After Mike Grzebienowski coached the squad for one year, Ron Carnicella took over for the first of his two stints as head coach of the Trojans in the decade. Carnicella's '73 team was 9-1, their only loss was to mighty Penn Hills and that game decided the All West Conference. Another highlight of that '73 season was the game with Bishop McCort. Although the Trojans prevailed 14-12, it was closest, tightest fought game ever between the two cross-town schools. Pete Duranko played on that Crusher team and went on to Notre Dame and played professionally for the Denver Broncos.

In between Carnicella's stints, Paul Neatrour coached the team for two years that saw them hover around .500. When Carnicella returned to JHS the program was on a downswing. They were winless in '76 and 3-7 in '77, the year of the last great flood in Johnstown. One of the bright spots in the mid 1970s was Trojan Running Back Artrell Hawkins. He won all-state honors in both seasons, went on to play at Pitt and had a tryout with the Pittsburgh Steelers. He was the school's leader rusher until LaRod Stephens-Howling broke it 30 years later. His son, Artrell Jr., went to Bishop McCort and play college ball at Cincinnati. He has played in the NFL with Cincinnati and New England.

In 1978, former Johnstown High Quarterback John Sladki (who played on defense at Penn State) took over the helm of head coach but the team struggle to close out the 70s. Back-to-back 1-9 seasons saw them finish near or at the bottom of the Foothills Conference (of which they became a member in 1976).


The 1980s started out like the 1970s ended as the team suffered through five losing seasons as they were coached by John Sladki and Bob Arcurio at that time. In 1985, Jerry Davitch was brought in to revive the program. Davitch was a member of the 1958 WPIAL champion team and brought an impressive resume back to his alma mater as he was a head coach at the college level (Idaho). Things did not start off that quickly as the Trojans hovered around .500 in Davitch's first three years at the helm (15-13-2). However, that all changed during the magical season of 1988 when the Trojans won the Keystone Conference going undefeated, winning a home playoff game before being eliminated by Blackhawk in a playoff game at Mount Lebanon. Probably the most exciting moment of the '88 season was the Yough game in which Alex "Fat Cat" Roebuck hit Chuck Wyatt on a Hail Mary pass as time expired on the clock and the crowd at Point Stadium went wild. The end of the decade saw the Trojans temporarily leave the WPIAL and opt for a District 6-AAAA independent schedule rather than play a WPIAL schedule due to travel time and costs. Although the season was a disappointment and saw the first time the program lost to Bishop McCort ever, they did make an appearance in the playoffs but lost to Hollidaysburg in the District 6-AAAA championship game.

Aside from Roebuck and Wyatt, the 80s brought a good group of players. In the early 80s, Joe Greenwood starred in both football and track at the school. Greenwood played collegiately at Temple and eventually played a few years of professional ball in the World League of American Football (now known as NFL Europe) for the Frankfurt Galaxy. Greg Gardill (East Carolina) and Chris Peduzzi (Virginia Tech) both went on to play college football at the Division 1-A level. Peduzzi is currently a trainer with the Philadelphia Eagles.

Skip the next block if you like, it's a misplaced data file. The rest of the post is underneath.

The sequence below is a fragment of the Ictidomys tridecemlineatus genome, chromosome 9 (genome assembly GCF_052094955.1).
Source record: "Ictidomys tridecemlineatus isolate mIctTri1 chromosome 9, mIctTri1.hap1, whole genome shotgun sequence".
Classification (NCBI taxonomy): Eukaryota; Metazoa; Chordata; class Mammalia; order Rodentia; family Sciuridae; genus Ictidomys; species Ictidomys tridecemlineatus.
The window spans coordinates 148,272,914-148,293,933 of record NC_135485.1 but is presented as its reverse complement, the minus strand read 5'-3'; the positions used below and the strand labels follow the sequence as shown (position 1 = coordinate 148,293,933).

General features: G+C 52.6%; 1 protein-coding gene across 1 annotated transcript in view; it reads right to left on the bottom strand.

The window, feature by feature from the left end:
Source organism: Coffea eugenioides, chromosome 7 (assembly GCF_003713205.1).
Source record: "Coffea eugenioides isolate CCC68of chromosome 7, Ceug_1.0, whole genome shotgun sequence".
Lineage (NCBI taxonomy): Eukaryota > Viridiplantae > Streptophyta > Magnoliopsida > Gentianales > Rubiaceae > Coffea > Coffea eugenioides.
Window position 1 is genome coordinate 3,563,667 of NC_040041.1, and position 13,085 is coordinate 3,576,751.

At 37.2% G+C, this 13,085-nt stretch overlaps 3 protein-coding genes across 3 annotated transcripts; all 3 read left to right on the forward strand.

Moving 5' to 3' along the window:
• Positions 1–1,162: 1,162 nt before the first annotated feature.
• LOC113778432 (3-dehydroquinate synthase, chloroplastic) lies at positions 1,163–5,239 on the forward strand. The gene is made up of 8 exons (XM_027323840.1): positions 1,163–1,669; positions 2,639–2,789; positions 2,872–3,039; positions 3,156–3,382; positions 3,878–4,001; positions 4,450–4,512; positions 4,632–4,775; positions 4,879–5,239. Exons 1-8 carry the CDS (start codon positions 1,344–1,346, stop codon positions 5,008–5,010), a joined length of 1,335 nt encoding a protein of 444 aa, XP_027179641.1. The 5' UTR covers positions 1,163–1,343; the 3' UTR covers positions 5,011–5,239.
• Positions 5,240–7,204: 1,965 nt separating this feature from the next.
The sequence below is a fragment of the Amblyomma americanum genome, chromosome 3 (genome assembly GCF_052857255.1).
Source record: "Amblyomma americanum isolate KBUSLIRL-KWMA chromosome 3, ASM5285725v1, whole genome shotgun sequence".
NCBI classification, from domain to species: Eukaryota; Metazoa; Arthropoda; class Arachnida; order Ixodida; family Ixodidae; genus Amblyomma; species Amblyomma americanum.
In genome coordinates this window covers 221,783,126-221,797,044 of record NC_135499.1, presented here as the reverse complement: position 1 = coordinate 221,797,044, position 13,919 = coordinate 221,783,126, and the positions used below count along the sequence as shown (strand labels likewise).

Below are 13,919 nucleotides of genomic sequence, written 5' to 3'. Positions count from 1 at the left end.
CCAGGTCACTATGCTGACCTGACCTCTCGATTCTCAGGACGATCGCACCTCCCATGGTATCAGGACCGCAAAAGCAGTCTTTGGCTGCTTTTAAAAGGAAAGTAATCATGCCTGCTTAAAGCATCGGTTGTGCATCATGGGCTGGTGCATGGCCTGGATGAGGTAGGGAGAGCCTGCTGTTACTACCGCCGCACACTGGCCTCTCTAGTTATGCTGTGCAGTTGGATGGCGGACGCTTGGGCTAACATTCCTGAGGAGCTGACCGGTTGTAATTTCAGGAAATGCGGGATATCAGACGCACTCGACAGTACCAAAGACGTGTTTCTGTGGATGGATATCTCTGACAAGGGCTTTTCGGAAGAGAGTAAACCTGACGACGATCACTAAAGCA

Aside from Greenwood ('83) and Gardill ('87), Alfie Bullock ('84) won all-state honors for the school during the decade. The program finished the 1980s 43-50-7.


After a one-year hiatus, the Trojans were back in the WPIAL and more specifically, the Keystone Conference. A return to similar results was also in order as the Trojans, coached by Davitch and then Tom Fleming, had back-to-back conference championships and playoff appearances. 1990 started off in a rough fashion as the team lost to rival Altoona and Brownsville to start the season 0-2. Consequently, it was the last game to date in the storied Johnstown-Altoona series. However, the team won a rain and lightning shortened contest against Fox Chapel 3-0 thanks to the leg of Spanish exchange student Arturo Vega. After that, the Trojans won 6 of the remaining 7 games on the schedule and earned a playoff berth. They traveled to Brownsville for the first round and avenged an early season in loss in what many considered a major upset as Brownsville was state-ranked at the time. The season came to an end the next week on a rain-soaked field at Canon Macmillan as the Trojans lost to Hopewell 44-7 and were eliminated from the playoffs and fell short of meeting their goal of playing in Three Rivers Stadium for the WPIAL championship.

The 1991 season started almost the same as the 1990 campaign. Coach Tom Fleming, taking over for Davitch after his summertime resignation, saw the Trojans tie cross-town rival Bishop McCort 14-14 in front of a packed house at Point Stadium. Although it was a tie, the Trojans were down 14-6 and had to drive at the end of the game for the score and the two-point conversion to salvage the tie. The next week the Trojans traveled to Brownsville on a Saturday afternoon in front of a rowdy crowd in Fayette County. Just as in '90, the Trojans used a miracle comeback in a game at Valley to comeback from a 29-6 halftime deficit to win the game. At 1-2, Fleming seemed to have the Trojans turned around as they won the their remaining seven games to finish 8-1-1, win the conference and enjoy a first-round bye in the WPIAL playoffs. However, the Trojans lost a heartbreaker against Montour following the bye week and their dream season was over.